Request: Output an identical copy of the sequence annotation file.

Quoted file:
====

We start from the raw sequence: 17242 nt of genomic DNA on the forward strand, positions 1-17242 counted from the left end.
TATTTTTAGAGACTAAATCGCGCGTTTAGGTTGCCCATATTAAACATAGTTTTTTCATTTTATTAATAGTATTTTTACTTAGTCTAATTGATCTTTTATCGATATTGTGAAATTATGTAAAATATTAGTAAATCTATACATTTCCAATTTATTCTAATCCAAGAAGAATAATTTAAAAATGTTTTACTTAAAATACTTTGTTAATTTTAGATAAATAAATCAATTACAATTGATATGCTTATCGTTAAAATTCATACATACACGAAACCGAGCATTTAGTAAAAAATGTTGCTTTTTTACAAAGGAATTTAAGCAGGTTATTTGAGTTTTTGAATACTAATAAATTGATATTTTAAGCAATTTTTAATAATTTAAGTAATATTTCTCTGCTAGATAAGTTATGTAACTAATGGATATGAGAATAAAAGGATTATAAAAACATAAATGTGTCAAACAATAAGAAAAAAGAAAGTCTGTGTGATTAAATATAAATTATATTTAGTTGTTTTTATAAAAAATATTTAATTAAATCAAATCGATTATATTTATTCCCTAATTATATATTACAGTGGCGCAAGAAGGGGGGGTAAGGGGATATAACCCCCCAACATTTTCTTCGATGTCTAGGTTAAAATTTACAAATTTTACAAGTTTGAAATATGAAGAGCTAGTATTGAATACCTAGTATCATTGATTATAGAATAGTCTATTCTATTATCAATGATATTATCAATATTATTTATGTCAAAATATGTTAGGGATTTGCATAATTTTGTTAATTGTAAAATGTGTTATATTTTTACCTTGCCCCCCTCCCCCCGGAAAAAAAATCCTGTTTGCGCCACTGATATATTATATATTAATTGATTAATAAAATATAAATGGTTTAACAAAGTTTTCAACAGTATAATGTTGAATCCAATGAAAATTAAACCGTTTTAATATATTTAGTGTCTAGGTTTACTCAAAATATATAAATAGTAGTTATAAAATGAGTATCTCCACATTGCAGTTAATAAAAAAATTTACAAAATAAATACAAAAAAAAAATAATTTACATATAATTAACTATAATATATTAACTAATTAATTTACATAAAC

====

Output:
We start from the raw sequence: 17242 nt of genomic DNA on the forward strand, positions 1-17242 counted from the left end.
TATTTTTAGAGACTAAATCGCGCGTTTAGGTTGCCCATATTAAACATAGTTTTTTCATTTTATTAATAGTATTTTTACTTAGTCTAATTGATCTTTTATCGATATTGTGAAATTATGTAAAATATTAGTAAATCTATACATTTCCAATTTATTCTAATCCAAGAAGAATAATTTAAAAATGTTTTACTTAAAATACTTTGTTAATTTTAGATAAATAAATCAATTACAATTGATATGCTTATCGTTAAAATTCATACATACACGAAACCGAGCATTTAGTAAAAAATGTTGCTTTTTTACAAAGGAATTTAAGCAGGTTATTTGAGTTTTTGAATACTAATAAATTGATATTTTAAGCAATTTTTAATAATTTAAGTAATATTTCTCTGCTAGATAAGTTATGTAACTAATGGATATGAGAATAAAAGGATTATAAAAACATAAATGTGTCAAACAATAAGAAAAAAGAAAGTCTGTGTGATTAAATATAAATTATATTTAGTTGTTTTTATAAAAAATATTTAATTAAATCAAATCGATTATATTTATTCCCTAATTATATATTACAGTGGCGCAAGAAGGGGGGGTAAGGGGATATAACCCCCCAACATTTTCTTCGATGTCTAGGTTAAAATTTACAAATTTTACAAGTTTGAAATATGAAGAGCTAGTATTGAATACCTAGTATCATTGATTATAGAATAGTCTATTCTATTATCAATGATATTATCAATATTATTTATGTCAAAATATGTTAGGGATTTGCATAATTTTGTTAATTGTAAAATGTGTTATATTTTTACCTTGCCCCCCTCCCCCCGGAAAAAAAATCCTGTTTGCGCCACTGATATATTATATATTAATTGATTAATAAAATATAAATGGTTTAACAAAGTTTTCAACAGTATAATGTTGAATCCAATGAAAATTAAACCGTTTTAATATATTTAGTGTCTAGGTTTACTCAAAATATATAAATAGTAGTTATAAAATGAGTATCTCCACATTGCAGTTAATAAAAAAATTTACAAAATAAATACAAAAAAAAAATAATTTACATATAATTAACTATAATATATTAACTAATTAATTTACATAAAC